It’s been 9 months since I last reported on the RAVE Act, or Reducing Americans’ Vulnerability to Ecstasy. The bill which was introduced in 2003 as a way to combat the rise of ecstasy in the rave community was essentially the “road to hell paved with good intentions.” The tendency of the United States to throw the baby out with the bath water was more present than ever when this bill was signed. As I wrote in my last post –
Many people took issue with the act, most specifically, “many were concerned that these expansive definitions might permit the police to arrest and charge concert promoters under this law so long as glow sticks and bottled water were present.” This has had a direct consequence on festivals, promoters, and large EDM events that do not want to be associated with drugs so as to avoid liability. It is one of the hidden reasons we do not see testing stations, water stations, chill out areas and adequate medical staffing at every festival — it actively shields producers and promoters from liability.
The last time I brought up the subject was to report that research had determined that the RAVE Act had failed spectacularly. Of course, as I had also pointed out, it wasn’t news to anyone. The RAVE Act did not stop kids from taking drugs, specifically ecstasy. If there was anything to learn from the past 12 years, it’s that if someone wants to do a specific drug, they will find a way to do so.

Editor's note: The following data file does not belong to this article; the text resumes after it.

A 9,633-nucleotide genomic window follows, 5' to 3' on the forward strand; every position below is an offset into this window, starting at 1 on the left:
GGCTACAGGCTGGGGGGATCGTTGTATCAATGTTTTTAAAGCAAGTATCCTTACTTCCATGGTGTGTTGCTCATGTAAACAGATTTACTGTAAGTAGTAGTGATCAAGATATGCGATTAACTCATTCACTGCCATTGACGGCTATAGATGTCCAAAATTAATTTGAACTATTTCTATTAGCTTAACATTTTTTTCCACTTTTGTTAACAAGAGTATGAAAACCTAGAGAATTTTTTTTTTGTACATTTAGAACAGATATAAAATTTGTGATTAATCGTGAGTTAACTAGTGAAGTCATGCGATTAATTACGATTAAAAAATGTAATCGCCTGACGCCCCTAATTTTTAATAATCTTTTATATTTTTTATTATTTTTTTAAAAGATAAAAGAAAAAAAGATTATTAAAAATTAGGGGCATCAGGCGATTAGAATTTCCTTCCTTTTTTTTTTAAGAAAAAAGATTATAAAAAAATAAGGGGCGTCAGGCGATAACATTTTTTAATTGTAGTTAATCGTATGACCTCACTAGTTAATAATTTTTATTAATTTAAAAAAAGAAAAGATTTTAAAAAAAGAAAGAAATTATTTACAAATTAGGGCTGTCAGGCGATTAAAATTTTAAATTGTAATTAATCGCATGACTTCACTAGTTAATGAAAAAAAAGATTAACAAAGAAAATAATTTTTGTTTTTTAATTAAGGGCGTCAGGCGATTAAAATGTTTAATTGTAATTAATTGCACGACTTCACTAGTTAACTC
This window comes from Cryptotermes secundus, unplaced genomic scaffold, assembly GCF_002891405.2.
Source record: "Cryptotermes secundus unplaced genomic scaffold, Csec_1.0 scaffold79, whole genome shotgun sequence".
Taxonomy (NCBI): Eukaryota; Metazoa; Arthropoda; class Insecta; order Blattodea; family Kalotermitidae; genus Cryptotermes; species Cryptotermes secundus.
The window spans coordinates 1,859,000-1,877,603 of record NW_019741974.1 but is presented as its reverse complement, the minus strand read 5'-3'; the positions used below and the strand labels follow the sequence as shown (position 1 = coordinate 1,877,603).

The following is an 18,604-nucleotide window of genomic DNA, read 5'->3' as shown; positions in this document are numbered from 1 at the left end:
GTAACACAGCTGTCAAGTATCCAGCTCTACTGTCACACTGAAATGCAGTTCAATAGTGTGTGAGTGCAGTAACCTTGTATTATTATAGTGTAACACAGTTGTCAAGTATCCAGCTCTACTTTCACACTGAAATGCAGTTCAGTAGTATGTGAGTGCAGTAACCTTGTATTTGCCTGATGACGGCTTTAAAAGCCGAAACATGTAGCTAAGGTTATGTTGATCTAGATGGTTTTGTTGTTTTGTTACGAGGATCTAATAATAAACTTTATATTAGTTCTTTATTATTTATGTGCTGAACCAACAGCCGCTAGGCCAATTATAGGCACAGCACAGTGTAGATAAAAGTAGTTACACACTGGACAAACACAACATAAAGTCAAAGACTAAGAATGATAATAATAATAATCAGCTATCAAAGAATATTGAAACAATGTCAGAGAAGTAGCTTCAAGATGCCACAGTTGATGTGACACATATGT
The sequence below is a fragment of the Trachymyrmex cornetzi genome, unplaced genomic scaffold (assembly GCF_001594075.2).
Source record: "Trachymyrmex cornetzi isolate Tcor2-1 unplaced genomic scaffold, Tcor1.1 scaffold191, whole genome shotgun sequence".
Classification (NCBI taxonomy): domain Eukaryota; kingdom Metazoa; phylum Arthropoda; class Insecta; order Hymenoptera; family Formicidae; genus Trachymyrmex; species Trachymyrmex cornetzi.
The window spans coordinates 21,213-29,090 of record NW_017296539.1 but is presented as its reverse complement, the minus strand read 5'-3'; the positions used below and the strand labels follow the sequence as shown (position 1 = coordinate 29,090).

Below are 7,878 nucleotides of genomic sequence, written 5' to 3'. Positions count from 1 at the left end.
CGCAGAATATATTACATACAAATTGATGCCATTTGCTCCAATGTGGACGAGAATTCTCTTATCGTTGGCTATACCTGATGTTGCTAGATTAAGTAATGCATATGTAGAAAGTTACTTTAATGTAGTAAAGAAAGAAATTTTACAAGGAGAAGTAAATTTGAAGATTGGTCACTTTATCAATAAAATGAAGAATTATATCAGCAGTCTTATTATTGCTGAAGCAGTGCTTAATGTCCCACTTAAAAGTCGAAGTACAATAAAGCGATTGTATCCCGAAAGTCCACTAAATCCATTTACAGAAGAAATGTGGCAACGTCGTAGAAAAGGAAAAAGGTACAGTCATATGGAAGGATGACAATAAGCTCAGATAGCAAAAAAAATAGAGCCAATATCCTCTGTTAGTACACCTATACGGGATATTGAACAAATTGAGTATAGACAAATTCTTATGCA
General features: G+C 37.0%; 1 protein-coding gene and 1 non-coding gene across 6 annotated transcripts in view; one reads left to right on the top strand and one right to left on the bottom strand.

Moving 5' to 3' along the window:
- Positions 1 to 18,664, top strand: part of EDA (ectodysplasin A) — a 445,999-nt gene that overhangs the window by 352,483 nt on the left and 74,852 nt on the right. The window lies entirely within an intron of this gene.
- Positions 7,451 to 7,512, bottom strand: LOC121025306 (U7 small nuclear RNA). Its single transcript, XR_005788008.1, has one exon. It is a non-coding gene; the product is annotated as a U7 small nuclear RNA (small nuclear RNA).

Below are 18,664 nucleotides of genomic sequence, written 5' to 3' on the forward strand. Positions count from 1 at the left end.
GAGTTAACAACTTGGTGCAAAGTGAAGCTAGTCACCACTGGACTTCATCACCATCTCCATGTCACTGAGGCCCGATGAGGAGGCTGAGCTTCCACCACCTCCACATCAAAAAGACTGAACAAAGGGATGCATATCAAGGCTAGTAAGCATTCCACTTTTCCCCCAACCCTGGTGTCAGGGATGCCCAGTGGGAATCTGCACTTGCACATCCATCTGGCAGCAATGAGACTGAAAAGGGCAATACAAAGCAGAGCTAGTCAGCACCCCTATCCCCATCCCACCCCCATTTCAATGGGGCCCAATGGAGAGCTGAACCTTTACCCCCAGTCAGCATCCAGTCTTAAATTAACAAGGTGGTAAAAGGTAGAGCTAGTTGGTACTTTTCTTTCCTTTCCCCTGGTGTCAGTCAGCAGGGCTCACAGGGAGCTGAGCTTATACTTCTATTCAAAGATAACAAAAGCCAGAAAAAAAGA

As was the case with Shelley Goldsmith, a student at the University of Virginia, who died of a heat stroke at a dance party after taking MDMA in 2013. Shelley was at an EDM event which lacked proper safety protocols such as water or medical personnel.
Shelley’s mother, Dede, began her Amend the Rave Act campaign on the anniversary of her daughter’s death in 2014. As with many social movements, this one too unfortunately began with the death of a loved one. But Dede doesn’t want to dwell on the negative, quite the opposite. She wants to make a difference in the way that venues can operate without the looming consequences of the RAVE Act overhead.
Her petition reads as follows,
Dear Members of Congress,
I urge you to enact legislation to amend the 2003 Illicit Drug Anti-Proliferation Act (aka the RAVE Act) to ensure that music venue owners and event organizers can implement common sense safety measures to protect their patrons and reduce the risk of medical emergencies, including those associated with drug use, without fear of prosecution by federal authorities.
As the law currently stands, many owners and organizers are reluctant to institute such measures, fearing they may be accused of “maintaining a drug involved premises” under the Act, and thus opening themselves to criminal or civil prosecution. Clarifying the original intent of the Act will ensure that the Act can no longer be misinterpreted in ways that jeopardize public safety.
Drug use will occur, statistically, at every single EDM event this year. If medical personnel on-site can prevent even a single death, it is well worth it.
You can sign the petition here. This is one that’s absolutely worth filling out.